Cultural Feelings

Mood, Mediation and Cultural Politics

Author: Ben Highmore

Publisher: Routledge

ISBN: 113647465X

Category: Psychology

Page: 192

View: 4522

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Cultural Feelings: Mood, Mediation and Cultural Politics sets out to examine the role of feelings and mood in the production of social and cultural experience. By returning to the work of Raymond Williams, and informed by recent ‘affect theory’, it treats feeling as a foundational term for cultural studies. Ben Highmore argues that feelings are political and cultural forms that orchestrate our encounters with the world. He utilises a range of case studies from twentieth-century British culture, focusing in particular on Home Front morale during the Blitz, the experiences of Caribbean migration in the post-war decades, the music of post-punk bands in the late 1970s and early 1980s, and more recent ‘state of the nation’ film and television, including Our Friends in the North and This is England. He finds evidence in oral history, in films, photographs, television, novels, music, policy documents, and journalism. Through these sources, this book tells a vivid and compelling story of our most recent history and argues that the urgent task for a progressive cultural politics will require the changing of moods as well as minds. Cultural Feelings is essential reading for students and researchers with an interest in affect theory, emotion and culture.

A Companion to Critical and Cultural Theory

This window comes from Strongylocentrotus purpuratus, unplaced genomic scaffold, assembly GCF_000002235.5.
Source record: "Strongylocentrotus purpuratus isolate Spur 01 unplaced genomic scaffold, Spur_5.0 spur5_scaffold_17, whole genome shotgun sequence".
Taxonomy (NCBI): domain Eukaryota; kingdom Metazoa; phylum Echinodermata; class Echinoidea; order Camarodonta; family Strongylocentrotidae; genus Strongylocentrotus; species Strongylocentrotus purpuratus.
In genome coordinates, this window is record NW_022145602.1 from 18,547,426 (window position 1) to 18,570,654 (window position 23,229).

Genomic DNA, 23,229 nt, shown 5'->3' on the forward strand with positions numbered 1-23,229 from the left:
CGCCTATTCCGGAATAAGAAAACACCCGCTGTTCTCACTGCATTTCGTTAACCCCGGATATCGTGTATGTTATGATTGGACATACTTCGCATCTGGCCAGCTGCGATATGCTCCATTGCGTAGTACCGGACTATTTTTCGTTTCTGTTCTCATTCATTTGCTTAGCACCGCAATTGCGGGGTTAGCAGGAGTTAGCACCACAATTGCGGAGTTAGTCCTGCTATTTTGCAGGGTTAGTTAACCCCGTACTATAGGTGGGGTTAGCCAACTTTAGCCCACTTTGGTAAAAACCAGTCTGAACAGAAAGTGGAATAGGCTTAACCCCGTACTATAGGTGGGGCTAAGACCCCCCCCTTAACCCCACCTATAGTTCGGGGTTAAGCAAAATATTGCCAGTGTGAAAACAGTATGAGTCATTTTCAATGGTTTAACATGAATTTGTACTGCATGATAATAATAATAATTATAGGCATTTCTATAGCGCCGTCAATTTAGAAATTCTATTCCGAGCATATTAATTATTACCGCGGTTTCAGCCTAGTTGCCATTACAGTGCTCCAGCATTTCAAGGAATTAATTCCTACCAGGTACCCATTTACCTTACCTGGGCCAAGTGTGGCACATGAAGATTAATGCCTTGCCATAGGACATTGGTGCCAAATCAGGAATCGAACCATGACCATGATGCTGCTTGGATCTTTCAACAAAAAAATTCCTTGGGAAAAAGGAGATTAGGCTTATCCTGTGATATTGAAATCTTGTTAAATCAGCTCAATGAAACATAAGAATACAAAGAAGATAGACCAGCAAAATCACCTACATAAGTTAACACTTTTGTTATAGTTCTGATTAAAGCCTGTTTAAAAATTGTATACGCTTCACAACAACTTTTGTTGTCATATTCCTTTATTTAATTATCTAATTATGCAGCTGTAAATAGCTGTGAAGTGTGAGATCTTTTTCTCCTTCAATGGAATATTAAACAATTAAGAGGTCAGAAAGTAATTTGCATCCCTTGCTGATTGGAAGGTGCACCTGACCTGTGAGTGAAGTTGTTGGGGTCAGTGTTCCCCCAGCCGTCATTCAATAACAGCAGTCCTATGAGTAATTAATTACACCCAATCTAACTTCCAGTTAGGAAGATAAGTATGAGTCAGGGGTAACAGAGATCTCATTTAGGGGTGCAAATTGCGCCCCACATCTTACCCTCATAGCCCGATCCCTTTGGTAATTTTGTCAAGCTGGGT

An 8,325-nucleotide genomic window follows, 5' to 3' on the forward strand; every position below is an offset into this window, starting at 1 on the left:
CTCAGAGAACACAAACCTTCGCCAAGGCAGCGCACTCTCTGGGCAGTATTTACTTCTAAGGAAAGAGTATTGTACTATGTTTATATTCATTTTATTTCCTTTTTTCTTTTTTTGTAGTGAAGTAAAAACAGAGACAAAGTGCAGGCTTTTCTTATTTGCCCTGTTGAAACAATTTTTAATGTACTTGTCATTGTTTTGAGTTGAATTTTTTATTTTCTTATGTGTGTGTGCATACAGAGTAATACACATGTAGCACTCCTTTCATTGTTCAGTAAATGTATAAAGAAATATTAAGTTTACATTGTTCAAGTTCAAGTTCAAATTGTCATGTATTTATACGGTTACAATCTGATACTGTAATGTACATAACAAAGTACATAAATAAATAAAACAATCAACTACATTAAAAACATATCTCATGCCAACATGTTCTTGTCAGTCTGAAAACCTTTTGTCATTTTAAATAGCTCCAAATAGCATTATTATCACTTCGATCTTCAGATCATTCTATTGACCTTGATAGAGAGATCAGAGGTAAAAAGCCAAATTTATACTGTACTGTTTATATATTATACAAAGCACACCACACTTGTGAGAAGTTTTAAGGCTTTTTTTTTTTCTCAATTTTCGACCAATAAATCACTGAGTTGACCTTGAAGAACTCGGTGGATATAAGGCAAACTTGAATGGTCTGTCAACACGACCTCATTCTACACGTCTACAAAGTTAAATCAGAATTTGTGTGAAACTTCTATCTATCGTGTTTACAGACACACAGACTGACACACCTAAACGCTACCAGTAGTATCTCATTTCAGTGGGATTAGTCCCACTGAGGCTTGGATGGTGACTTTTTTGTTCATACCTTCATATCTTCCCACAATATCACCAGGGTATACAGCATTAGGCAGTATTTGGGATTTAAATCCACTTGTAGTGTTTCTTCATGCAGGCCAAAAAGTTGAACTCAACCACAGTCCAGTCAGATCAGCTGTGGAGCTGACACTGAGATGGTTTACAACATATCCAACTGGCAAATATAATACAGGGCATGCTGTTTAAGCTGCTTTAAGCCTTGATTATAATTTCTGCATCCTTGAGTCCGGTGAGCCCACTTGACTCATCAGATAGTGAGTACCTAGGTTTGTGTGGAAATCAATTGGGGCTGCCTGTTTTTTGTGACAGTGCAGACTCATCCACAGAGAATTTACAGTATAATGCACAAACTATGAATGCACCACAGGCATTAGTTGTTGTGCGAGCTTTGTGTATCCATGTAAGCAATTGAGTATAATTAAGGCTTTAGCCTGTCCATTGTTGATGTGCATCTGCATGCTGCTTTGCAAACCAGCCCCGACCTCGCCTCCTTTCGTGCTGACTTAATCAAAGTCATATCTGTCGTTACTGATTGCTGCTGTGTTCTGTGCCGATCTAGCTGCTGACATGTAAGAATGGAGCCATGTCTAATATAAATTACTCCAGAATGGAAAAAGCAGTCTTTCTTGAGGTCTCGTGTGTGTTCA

Author: Imre Szeman,Sarah Blacker,Justin Sully

Publisher: John Wiley & Sons

ISBN: 1118472314

Category: Language Arts & Disciplines

Page: 592

View: 7016

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This Companion addresses the contemporary transformation of critical and cultural theory, with special emphasis on the way debates in the field have changed in recent decades. Features original essays from an international team of cultural theorists which offer fresh and compelling perspectives and sketch out exciting new areas of theoretical inquiry Thoughtfully organized into two sections – lineages and problematics – that facilitate its use both by students new to the field and advanced scholars and researchers Explains key schools and movements clearly and succinctly, situating them in relation to broader developments in culture, society, and politics Tackles issues that have shaped and energized the field since the Second World War, with discussion of familiar and under-theorized topics related to living and laboring, being and knowing, and agency and belonging

The Cultural Politics of Emotion

Author: Sara Ahmed

Publisher: Routledge

ISBN: 1135205752

Category: Political Science

Page: 256

View: 1794

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First Published in 2004. Routledge is an imprint of Taylor & Francis, an informa company.